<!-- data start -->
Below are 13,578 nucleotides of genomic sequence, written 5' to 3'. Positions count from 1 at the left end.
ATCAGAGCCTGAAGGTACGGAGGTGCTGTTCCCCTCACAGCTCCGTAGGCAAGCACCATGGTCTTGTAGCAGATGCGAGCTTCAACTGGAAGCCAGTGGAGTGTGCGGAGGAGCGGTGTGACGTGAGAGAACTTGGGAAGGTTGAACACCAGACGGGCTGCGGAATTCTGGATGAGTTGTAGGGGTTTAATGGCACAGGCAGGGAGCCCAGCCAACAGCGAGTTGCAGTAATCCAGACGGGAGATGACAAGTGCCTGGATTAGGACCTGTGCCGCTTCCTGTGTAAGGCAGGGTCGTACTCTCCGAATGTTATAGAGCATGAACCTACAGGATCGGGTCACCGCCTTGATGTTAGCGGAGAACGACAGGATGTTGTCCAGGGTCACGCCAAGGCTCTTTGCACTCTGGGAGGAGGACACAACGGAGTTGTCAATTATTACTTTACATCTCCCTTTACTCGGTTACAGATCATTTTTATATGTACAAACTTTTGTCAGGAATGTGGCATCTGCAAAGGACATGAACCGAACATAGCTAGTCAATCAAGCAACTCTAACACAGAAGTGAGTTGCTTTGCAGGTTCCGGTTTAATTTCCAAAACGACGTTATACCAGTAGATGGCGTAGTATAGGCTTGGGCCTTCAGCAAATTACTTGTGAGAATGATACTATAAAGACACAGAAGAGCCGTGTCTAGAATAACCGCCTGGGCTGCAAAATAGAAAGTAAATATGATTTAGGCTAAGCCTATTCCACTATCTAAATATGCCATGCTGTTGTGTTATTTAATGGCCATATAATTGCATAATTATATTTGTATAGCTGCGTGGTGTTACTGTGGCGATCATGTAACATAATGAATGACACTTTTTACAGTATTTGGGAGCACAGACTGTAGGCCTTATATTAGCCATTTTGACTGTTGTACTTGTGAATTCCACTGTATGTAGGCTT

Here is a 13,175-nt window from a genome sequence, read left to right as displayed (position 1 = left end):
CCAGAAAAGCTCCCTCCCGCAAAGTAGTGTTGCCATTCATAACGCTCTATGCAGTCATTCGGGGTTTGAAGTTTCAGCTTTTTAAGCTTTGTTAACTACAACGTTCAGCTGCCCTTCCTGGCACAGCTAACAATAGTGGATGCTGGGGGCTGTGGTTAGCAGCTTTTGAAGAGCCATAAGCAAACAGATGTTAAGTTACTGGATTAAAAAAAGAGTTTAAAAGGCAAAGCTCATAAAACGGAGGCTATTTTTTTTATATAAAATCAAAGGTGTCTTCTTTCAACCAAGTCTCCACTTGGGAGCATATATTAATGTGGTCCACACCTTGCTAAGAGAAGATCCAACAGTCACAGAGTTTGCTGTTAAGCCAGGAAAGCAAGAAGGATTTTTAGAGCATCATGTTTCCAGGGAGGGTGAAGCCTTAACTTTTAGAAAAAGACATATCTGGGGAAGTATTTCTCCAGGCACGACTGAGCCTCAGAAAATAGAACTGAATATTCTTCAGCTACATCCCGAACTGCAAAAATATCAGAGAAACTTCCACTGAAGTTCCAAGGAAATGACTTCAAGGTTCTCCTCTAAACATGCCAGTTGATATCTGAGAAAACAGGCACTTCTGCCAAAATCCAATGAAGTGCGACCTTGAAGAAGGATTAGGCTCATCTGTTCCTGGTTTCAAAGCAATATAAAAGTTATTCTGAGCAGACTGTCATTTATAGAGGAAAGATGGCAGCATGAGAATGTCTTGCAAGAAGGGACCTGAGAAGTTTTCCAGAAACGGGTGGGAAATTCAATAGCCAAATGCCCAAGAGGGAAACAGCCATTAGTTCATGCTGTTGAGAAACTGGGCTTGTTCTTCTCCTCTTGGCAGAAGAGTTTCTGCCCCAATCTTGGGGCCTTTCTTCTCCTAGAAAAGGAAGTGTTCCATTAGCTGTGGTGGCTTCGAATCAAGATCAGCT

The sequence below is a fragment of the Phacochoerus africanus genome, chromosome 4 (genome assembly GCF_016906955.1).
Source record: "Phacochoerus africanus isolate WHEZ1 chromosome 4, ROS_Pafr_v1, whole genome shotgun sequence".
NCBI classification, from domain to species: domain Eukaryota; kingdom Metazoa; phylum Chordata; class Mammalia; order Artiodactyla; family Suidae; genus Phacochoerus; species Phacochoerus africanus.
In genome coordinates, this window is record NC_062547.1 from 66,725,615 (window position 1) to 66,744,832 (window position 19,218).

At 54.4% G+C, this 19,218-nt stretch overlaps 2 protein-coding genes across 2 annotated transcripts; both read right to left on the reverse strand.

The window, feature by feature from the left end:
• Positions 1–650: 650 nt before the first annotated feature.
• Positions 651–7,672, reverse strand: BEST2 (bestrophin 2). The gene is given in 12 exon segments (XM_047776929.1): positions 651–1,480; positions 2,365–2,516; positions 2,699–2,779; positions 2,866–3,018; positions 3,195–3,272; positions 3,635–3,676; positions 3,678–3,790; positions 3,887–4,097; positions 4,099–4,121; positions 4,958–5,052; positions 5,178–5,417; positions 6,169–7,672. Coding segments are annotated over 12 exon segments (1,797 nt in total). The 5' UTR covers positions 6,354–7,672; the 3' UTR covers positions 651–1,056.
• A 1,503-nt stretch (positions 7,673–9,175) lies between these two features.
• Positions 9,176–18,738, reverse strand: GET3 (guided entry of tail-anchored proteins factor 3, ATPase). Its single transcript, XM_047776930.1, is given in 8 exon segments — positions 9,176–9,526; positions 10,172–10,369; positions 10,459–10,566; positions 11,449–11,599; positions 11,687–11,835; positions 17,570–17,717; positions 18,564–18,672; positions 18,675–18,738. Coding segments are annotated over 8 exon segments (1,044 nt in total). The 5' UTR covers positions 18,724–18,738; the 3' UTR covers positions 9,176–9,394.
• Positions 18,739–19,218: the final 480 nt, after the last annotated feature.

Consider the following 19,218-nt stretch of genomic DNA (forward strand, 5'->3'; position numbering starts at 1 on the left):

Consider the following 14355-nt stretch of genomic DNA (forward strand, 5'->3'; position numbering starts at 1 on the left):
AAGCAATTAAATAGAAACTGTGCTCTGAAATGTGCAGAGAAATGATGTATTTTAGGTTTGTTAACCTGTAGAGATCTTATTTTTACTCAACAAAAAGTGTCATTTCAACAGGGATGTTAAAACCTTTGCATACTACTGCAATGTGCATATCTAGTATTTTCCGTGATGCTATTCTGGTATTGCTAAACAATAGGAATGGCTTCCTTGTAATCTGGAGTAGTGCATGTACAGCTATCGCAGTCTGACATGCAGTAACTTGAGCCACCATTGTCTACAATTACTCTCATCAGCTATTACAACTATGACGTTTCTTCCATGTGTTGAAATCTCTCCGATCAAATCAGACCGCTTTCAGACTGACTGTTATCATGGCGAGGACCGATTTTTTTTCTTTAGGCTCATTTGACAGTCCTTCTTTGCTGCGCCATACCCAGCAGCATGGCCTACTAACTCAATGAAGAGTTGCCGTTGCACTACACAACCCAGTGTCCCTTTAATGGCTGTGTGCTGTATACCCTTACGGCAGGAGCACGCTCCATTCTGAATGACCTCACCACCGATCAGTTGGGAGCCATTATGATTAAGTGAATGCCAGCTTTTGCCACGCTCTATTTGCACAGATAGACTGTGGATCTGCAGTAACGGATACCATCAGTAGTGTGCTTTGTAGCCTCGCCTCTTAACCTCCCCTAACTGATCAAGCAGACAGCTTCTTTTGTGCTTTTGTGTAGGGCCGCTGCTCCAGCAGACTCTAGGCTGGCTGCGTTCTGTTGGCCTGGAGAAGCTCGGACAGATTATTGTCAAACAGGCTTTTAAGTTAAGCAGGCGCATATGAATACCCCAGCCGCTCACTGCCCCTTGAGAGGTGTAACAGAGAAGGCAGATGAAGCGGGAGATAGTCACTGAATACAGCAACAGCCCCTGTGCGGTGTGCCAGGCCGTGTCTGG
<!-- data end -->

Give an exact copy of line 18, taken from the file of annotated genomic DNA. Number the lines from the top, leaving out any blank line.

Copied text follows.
AAGCAATTAAATAGAAACTGTGCTCTGAAATGTGCAGAGAAATGATGTATTTTAGGTTTGTTAACCTGTAGAGATCTTATTTTTACTCAACAAAAAGTGTCATTTCAACAGGGATGTTAAAACCTTTGCATACTACTGCAATGTGCATATCTAGTATTTTCCGTGATGCTATTCTGGTATTGCTAAACAATAGGAATGGCTTCCTTGTAATCTGGAGTAGTGCATGTACAGCTATCGCAGTCTGACATGCAGTAACTTGAGCCACCATTGTCTACAATTACTCTCATCAGCTATTACAACTATGACGTTTCTTCCATGTGTTGAAATCTCTCCGATCAAATCAGACCGCTTTCAGACTGACTGTTATCATGGCGAGGACCGATTTTTTTTCTTTAGGCTCATTTGACAGTCCTTCTTTGCTGCGCCATACCCAGCAGCATGGCCTACTAACTCAATGAAGAGTTGCCGTTGCACTACACAACCCAGTGTCCCTTTAATGGCTGTGTGCTGTATACCCTTACGGCAGGAGCACGCTCCATTCTGAATGACCTCACCACCGATCAGTTGGGAGCCATTATGATTAAGTGAATGCCAGCTTTTGCCACGCTCTATTTGCACAGATAGACTGTGGATCTGCAGTAACGGATACCATCAGTAGTGTGCTTTGTAGCCTCGCCTCTTAACCTCCCCTAACTGATCAAGCAGACAGCTTCTTTTGTGCTTTTGTGTAGGGCCGCTGCTCCAGCAGACTCTAGGCTGGCTGCGTTCTGTTGGCCTGGAGAAGCTCGGACAGATTATTGTCAAACAGGCTTTTAAGTTAAGCAGGCGCATATGAATACCCCAGCCGCTCACTGCCCCTTGAGAGGTGTAACAGAGAAGGCAGATGAAGCGGGAGATAGTCACTGAATACAGCAACAGCCCCTGTGCGGTGTGCCAGGCCGTGTCTGG